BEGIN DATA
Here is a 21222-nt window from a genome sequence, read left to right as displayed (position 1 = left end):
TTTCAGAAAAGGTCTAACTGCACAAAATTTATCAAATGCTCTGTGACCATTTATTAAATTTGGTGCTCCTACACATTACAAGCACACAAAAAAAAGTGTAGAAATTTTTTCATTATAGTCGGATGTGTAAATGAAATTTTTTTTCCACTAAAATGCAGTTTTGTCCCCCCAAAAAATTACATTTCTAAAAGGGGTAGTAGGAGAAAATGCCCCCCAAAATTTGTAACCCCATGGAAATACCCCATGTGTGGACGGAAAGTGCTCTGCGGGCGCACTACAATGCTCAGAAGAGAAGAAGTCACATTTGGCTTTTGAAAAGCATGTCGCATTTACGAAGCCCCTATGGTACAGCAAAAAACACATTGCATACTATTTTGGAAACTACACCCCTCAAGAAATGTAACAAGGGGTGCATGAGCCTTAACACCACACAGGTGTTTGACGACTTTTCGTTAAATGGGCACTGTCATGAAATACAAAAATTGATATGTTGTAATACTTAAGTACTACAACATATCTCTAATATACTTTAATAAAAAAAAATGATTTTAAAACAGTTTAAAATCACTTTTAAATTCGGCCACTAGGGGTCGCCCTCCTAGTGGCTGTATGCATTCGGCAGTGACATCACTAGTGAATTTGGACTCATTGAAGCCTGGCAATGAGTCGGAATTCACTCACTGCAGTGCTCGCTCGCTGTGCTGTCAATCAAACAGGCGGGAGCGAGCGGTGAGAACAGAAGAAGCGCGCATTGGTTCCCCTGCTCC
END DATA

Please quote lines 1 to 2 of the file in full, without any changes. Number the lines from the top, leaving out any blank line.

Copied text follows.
Here is a 21222-nt window from a genome sequence, read left to right as displayed (position 1 = left end):
TTTCAGAAAAGGTCTAACTGCACAAAATTTATCAAATGCTCTGTGACCATTTATTAAATTTGGTGCTCCTACACATTACAAGCACACAAAAAAAAGTGTAGAAATTTTTTCATTATAGTCGGATGTGTAAATGAAATTTTTTTTCCACTAAAATGCAGTTTTGTCCCCCCAAAAAATTACATTTCTAAAAGGGGTAGTAGGAGAAAATGCCCCCCAAAATTTGTAACCCCATGGAAATACCCCATGTGTGGACGGAAAGTGCTCTGCGGGCGCACTACAATGCTCAGAAGAGAAGAAGTCACATTTGGCTTTTGAAAAGCATGTCGCATTTACGAAGCCCCTATGGTACAGCAAAAAACACATTGCATACTATTTTGGAAACTACACCCCTCAAGAAATGTAACAAGGGGTGCATGAGCCTTAACACCACACAGGTGTTTGACGACTTTTCGTTAAATGGGCACTGTCATGAAATACAAAAATTGATATGTTGTAATACTTAAGTACTACAACATATCTCTAATATACTTTAATAAAAAAAAATGATTTTAAAACAGTTTAAAATCACTTTTAAATTCGGCCACTAGGGGTCGCCCTCCTAGTGGCTGTATGCATTCGGCAGTGACATCACTAGTGAATTTGGACTCATTGAAGCCTGGCAATGAGTCGGAATTCACTCACTGCAGTGCTCGCTCGCTGTGCTGTCAATCAAACAGGCGGGAGCGAGCGGTGAGAACAGAAGAAGCGCGCATTGGTTCCCCTGCTCC